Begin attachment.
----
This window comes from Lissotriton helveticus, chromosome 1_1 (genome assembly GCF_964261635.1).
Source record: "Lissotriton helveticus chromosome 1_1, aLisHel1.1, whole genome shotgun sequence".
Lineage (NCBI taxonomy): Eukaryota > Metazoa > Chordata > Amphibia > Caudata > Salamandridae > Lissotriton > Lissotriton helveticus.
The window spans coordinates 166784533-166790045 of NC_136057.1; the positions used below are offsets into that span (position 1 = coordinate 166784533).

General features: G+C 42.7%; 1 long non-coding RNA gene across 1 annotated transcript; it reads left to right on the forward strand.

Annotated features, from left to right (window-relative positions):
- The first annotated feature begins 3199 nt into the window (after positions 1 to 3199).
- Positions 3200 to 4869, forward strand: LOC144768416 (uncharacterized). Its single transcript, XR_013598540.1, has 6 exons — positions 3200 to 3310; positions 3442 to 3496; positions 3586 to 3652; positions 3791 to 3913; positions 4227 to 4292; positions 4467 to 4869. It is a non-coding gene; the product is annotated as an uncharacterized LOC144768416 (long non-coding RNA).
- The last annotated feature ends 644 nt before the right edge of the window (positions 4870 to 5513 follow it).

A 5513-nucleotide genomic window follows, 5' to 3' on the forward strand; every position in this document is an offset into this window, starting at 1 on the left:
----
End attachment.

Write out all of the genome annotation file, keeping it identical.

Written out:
This window comes from Lissotriton helveticus, chromosome 1_1 (genome assembly GCF_964261635.1).
Source record: "Lissotriton helveticus chromosome 1_1, aLisHel1.1, whole genome shotgun sequence".
Lineage (NCBI taxonomy): Eukaryota > Metazoa > Chordata > Amphibia > Caudata > Salamandridae > Lissotriton > Lissotriton helveticus.
The window spans coordinates 166784533-166790045 of NC_136057.1; the positions used below are offsets into that span (position 1 = coordinate 166784533).

General features: G+C 42.7%; 1 long non-coding RNA gene across 1 annotated transcript; it reads left to right on the forward strand.

Annotated features, from left to right (window-relative positions):
- The first annotated feature begins 3199 nt into the window (after positions 1 to 3199).
- Positions 3200 to 4869, forward strand: LOC144768416 (uncharacterized). Its single transcript, XR_013598540.1, has 6 exons — positions 3200 to 3310; positions 3442 to 3496; positions 3586 to 3652; positions 3791 to 3913; positions 4227 to 4292; positions 4467 to 4869. It is a non-coding gene; the product is annotated as an uncharacterized LOC144768416 (long non-coding RNA).
- The last annotated feature ends 644 nt before the right edge of the window (positions 4870 to 5513 follow it).

A 5513-nucleotide genomic window follows, 5' to 3' on the forward strand; every position in this document is an offset into this window, starting at 1 on the left: